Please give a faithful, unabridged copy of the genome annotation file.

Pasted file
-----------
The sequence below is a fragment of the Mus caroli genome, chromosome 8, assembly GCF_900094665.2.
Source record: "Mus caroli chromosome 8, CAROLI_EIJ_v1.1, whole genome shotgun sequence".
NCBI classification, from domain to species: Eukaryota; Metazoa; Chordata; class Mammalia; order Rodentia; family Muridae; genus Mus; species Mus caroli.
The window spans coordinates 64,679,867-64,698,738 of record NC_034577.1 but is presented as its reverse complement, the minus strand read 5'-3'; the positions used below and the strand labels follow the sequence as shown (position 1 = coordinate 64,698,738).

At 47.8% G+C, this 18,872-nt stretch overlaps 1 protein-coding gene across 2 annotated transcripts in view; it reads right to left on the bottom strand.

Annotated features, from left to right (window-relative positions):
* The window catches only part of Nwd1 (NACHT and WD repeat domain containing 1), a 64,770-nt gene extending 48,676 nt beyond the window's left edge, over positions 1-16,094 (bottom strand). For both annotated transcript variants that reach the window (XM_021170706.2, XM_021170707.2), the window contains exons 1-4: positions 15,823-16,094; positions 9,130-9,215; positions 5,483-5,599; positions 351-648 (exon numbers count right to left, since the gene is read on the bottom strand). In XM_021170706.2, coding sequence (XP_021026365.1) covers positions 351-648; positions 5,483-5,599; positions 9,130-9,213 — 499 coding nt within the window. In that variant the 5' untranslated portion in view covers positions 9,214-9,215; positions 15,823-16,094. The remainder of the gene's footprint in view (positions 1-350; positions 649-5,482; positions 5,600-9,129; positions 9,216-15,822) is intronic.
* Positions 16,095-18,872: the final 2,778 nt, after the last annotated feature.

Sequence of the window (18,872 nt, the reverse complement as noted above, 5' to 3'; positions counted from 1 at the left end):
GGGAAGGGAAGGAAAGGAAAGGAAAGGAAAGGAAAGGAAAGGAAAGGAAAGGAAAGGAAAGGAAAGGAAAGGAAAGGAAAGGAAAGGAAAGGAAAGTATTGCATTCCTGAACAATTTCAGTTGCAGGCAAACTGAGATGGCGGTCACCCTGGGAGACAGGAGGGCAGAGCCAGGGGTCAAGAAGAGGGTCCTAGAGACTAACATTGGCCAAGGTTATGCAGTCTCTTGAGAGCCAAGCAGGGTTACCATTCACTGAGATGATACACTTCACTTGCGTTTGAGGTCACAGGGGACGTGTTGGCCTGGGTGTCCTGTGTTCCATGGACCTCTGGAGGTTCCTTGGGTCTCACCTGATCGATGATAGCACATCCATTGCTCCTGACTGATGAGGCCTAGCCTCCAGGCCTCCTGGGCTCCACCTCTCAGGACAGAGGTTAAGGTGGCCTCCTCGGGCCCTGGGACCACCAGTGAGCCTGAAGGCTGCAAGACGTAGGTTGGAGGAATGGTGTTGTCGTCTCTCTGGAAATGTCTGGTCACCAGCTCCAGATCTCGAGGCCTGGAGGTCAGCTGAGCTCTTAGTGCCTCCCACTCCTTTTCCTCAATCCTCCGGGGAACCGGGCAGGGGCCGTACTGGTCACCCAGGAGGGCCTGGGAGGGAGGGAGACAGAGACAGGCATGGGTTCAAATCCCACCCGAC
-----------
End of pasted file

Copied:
The sequence below is a fragment of the Mus caroli genome, chromosome 8, assembly GCF_900094665.2.
Source record: "Mus caroli chromosome 8, CAROLI_EIJ_v1.1, whole genome shotgun sequence".
NCBI classification, from domain to species: Eukaryota; Metazoa; Chordata; class Mammalia; order Rodentia; family Muridae; genus Mus; species Mus caroli.
The window spans coordinates 64,679,867-64,698,738 of record NC_034577.1 but is presented as its reverse complement, the minus strand read 5'-3'; the positions used below and the strand labels follow the sequence as shown (position 1 = coordinate 64,698,738).

At 47.8% G+C, this 18,872-nt stretch overlaps 1 protein-coding gene across 2 annotated transcripts in view; it reads right to left on the bottom strand.

Annotated features, from left to right (window-relative positions):
* The window catches only part of Nwd1 (NACHT and WD repeat domain containing 1), a 64,770-nt gene extending 48,676 nt beyond the window's left edge, over positions 1-16,094 (bottom strand). For both annotated transcript variants that reach the window (XM_021170706.2, XM_021170707.2), the window contains exons 1-4: positions 15,823-16,094; positions 9,130-9,215; positions 5,483-5,599; positions 351-648 (exon numbers count right to left, since the gene is read on the bottom strand). In XM_021170706.2, coding sequence (XP_021026365.1) covers positions 351-648; positions 5,483-5,599; positions 9,130-9,213 — 499 coding nt within the window. In that variant the 5' untranslated portion in view covers positions 9,214-9,215; positions 15,823-16,094. The remainder of the gene's footprint in view (positions 1-350; positions 649-5,482; positions 5,600-9,129; positions 9,216-15,822) is intronic.
* Positions 16,095-18,872: the final 2,778 nt, after the last annotated feature.

Sequence of the window (18,872 nt, the reverse complement as noted above, 5' to 3'; positions counted from 1 at the left end):
GGGAAGGGAAGGAAAGGAAAGGAAAGGAAAGGAAAGGAAAGGAAAGGAAAGGAAAGGAAAGGAAAGGAAAGGAAAGGAAAGGAAAGGAAAGGAAAGTATTGCATTCCTGAACAATTTCAGTTGCAGGCAAACTGAGATGGCGGTCACCCTGGGAGACAGGAGGGCAGAGCCAGGGGTCAAGAAGAGGGTCCTAGAGACTAACATTGGCCAAGGTTATGCAGTCTCTTGAGAGCCAAGCAGGGTTACCATTCACTGAGATGATACACTTCACTTGCGTTTGAGGTCACAGGGGACGTGTTGGCCTGGGTGTCCTGTGTTCCATGGACCTCTGGAGGTTCCTTGGGTCTCACCTGATCGATGATAGCACATCCATTGCTCCTGACTGATGAGGCCTAGCCTCCAGGCCTCCTGGGCTCCACCTCTCAGGACAGAGGTTAAGGTGGCCTCCTCGGGCCCTGGGACCACCAGTGAGCCTGAAGGCTGCAAGACGTAGGTTGGAGGAATGGTGTTGTCGTCTCTCTGGAAATGTCTGGTCACCAGCTCCAGATCTCGAGGCCTGGAGGTCAGCTGAGCTCTTAGTGCCTCCCACTCCTTTTCCTCAATCCTCCGGGGAACCGGGCAGGGGCCGTACTGGTCACCCAGGAGGGCCTGGGAGGGAGGGAGACAGAGACAGGCATGGGTTCAAATCCCACCCGAC